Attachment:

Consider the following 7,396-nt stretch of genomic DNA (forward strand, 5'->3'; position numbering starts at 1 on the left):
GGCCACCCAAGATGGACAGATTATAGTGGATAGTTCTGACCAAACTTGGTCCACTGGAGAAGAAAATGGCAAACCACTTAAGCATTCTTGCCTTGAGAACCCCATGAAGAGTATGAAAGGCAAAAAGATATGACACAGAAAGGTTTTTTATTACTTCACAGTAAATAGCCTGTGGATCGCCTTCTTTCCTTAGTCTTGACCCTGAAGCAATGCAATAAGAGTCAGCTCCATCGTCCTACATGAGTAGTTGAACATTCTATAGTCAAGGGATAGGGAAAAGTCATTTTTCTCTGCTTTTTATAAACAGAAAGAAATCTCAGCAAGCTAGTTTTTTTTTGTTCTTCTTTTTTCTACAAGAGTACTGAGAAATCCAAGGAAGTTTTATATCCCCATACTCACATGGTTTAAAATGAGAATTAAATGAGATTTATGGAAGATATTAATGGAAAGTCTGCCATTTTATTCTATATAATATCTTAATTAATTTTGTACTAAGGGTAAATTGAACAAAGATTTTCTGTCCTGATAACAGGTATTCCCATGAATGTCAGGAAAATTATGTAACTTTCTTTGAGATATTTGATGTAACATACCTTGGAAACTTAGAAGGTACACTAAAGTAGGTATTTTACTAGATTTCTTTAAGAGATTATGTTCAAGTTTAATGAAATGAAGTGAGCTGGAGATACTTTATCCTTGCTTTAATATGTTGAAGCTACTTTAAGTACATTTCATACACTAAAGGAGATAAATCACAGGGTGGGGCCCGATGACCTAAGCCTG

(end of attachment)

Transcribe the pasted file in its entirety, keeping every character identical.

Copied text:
Consider the following 7,396-nt stretch of genomic DNA (forward strand, 5'->3'; position numbering starts at 1 on the left):
GGCCACCCAAGATGGACAGATTATAGTGGATAGTTCTGACCAAACTTGGTCCACTGGAGAAGAAAATGGCAAACCACTTAAGCATTCTTGCCTTGAGAACCCCATGAAGAGTATGAAAGGCAAAAAGATATGACACAGAAAGGTTTTTTATTACTTCACAGTAAATAGCCTGTGGATCGCCTTCTTTCCTTAGTCTTGACCCTGAAGCAATGCAATAAGAGTCAGCTCCATCGTCCTACATGAGTAGTTGAACATTCTATAGTCAAGGGATAGGGAAAAGTCATTTTTCTCTGCTTTTTATAAACAGAAAGAAATCTCAGCAAGCTAGTTTTTTTTTGTTCTTCTTTTTTCTACAAGAGTACTGAGAAATCCAAGGAAGTTTTATATCCCCATACTCACATGGTTTAAAATGAGAATTAAATGAGATTTATGGAAGATATTAATGGAAAGTCTGCCATTTTATTCTATATAATATCTTAATTAATTTTGTACTAAGGGTAAATTGAACAAAGATTTTCTGTCCTGATAACAGGTATTCCCATGAATGTCAGGAAAATTATGTAACTTTCTTTGAGATATTTGATGTAACATACCTTGGAAACTTAGAAGGTACACTAAAGTAGGTATTTTACTAGATTTCTTTAAGAGATTATGTTCAAGTTTAATGAAATGAAGTGAGCTGGAGATACTTTATCCTTGCTTTAATATGTTGAAGCTACTTTAAGTACATTTCATACACTAAAGGAGATAAATCACAGGGTGGGGCCCGATGACCTAAGCCTG